(1)The Christians certainly don't want a religion involving a special chosen race.
The word typically used in the bible translates as "tribe".
What christians want is all good and well, but god's chosen tribe is all over the bible. If you remember an OT story, chances is it's about the Israelites. Of course, apart from the big ten the OT is well-known to be nothing but filler to pass the time before god made himself Jesus. Certainly christians do not act as if it weren't.
But many christians do think they are special in some way (if not chosen). Personal relationships with omnipotent beings tend to fit that general bill ... The fact that judaism has found a way millenia ago to invite you to the tribe does not change that.
Also, the NT introduces the concept of heaven/hell, which is nothing
if not exclusionary.
(Also note that orthodox jews do in fact cling to a racial component.)
(2)If the Jews created the OT for that purpose, then why would they create laws protecting foreigners, allowing them to become a part of them if they so chose?
It's not about race, it's about tribe. Remember that "taking the enemy's women for their own" shtick. Remember all those rules dealing with the boring nitty-gritty of everyday life. It's about getting through the day, rules fit for a rather small group of people.
How long would such a group survive if it constantly went about abusing foreigners? What would be the benefit of turning away someone willing to join your way of life?
Note that whenever the bible comes to a point where the Israelites do have a sort of upper hand in any conflict, all that wimpy hippy crap about protecting foreigners goes right out the window. It does seem that there's precious little room in the bible between turning the other cheek and massacre.
(3) Why would they make up stories about how unfaithful they were?
While somewhat dull, this is a difficult question, rhetorically speaking. You have basically volunteered to speculate on the motivations of the original biblical authors, now there's no graceful way of excusing yourself from answering this one.
If you want to continue down that path, well ... cautionary tales? I hear they've been en vogue the last few millenia. Tales of suffering? Check. Redemption? Sex, violence, rule of law retribution, war? You can find counterparts of all of those in the literature of any period.
Plus, the bible wasn't written by one guy (although it's a nigh-certainty that women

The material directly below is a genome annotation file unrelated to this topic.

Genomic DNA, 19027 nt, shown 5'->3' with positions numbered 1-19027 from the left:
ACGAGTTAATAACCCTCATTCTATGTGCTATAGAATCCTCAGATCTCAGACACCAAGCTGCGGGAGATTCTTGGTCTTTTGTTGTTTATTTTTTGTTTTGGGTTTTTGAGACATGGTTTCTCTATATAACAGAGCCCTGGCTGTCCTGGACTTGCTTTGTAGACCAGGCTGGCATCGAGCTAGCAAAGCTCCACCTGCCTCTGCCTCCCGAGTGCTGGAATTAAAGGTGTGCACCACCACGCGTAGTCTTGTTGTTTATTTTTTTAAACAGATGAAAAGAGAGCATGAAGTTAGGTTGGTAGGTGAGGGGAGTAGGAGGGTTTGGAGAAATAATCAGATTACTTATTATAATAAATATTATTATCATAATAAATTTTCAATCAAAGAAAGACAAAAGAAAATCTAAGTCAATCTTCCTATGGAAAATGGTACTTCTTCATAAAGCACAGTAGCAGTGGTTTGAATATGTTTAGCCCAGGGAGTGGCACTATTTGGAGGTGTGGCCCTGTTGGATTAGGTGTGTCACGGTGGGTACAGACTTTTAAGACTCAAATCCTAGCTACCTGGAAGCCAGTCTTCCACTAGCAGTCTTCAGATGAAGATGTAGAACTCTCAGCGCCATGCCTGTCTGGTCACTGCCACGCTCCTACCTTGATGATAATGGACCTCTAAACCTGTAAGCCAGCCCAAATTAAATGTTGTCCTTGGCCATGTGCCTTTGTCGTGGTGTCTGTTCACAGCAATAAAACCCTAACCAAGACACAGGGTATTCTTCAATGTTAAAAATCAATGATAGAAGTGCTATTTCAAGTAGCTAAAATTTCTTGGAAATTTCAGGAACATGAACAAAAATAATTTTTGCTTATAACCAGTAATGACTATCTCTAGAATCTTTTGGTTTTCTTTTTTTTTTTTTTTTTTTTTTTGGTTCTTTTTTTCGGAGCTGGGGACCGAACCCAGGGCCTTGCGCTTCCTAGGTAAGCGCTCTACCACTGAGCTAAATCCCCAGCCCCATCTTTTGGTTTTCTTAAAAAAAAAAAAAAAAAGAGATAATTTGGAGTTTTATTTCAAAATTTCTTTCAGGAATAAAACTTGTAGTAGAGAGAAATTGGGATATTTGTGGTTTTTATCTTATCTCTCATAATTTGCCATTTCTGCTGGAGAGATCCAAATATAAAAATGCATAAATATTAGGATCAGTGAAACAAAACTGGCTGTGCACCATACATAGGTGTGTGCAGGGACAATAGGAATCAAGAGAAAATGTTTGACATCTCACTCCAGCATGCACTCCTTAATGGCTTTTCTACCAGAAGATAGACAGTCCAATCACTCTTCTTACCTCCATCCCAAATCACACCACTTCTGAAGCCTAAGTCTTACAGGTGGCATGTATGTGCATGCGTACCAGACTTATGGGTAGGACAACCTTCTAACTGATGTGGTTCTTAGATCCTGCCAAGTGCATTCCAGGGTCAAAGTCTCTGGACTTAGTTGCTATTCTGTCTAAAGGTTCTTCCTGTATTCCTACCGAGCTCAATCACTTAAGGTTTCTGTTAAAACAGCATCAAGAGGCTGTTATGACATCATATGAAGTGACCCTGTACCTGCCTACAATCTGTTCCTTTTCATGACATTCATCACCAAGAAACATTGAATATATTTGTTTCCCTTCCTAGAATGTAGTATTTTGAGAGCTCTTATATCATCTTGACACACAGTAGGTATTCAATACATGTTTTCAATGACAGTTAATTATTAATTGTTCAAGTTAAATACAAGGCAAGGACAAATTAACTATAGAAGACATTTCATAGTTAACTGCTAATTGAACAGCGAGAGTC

had no part in this). It's not consistent. What one passage claims, another may ignore or deny.
(4) Why would they create stories about foreigners doing good deeds and being blessed by God?
Because it was that or remain an insignificant, much-loathed tribe in the podunk ass of nowhere?
Or, less facetiously, they still had to live in the real world. The Israelites would see that people of other religions weren't all vile and disgusting. People would still need to establish relationships (if only business relationships for the purpose of buying honey or selling goats or arranging marriages and what-have-you) with others who may or may not be sympathetic to the whole Yahweh thing. It's one thing to claim you have the truth, and another to alienate yourself entirely from everybody who disagrees.
Claiming to be in possesion of the perfect truth and yet being imperfect enough to not abide by it word for word is an ingenious feat of writing. It makes the Israelites' religion one of people trying to do their best, instead of one that's just better than everybody else.
The debate was going very well until he zeroed in on this even though it had little to do with the debate itself. Your thoughts on any or all of these 4 points?
Maybe he zeroed in on it at least in part because you have allowed yourself a somewhat speculative statement - and he's delighted that finally, even if it is in an area entirely irrelevant to the actual veracity of the christian myth complex, the burden of proof is on you. Let's face it, the motivation for coming up with a statement is formally unrelated to the merit of said statement.
There is little you can do besides reading the bible to argue your point. And yes, showing how the bible developed in a way indistinguishable from other religious texts is a good point when trying to show that the bible cannot be divinely inspired (or, at least, divinely correct). But on this specific point you are now arguing about historical truth where there is precious little data to go on.
Maybe it would be more productive in terms of the larger discussion to just cede the point and return to the discussion. Hopefully, he'd see just how small a victory that would be.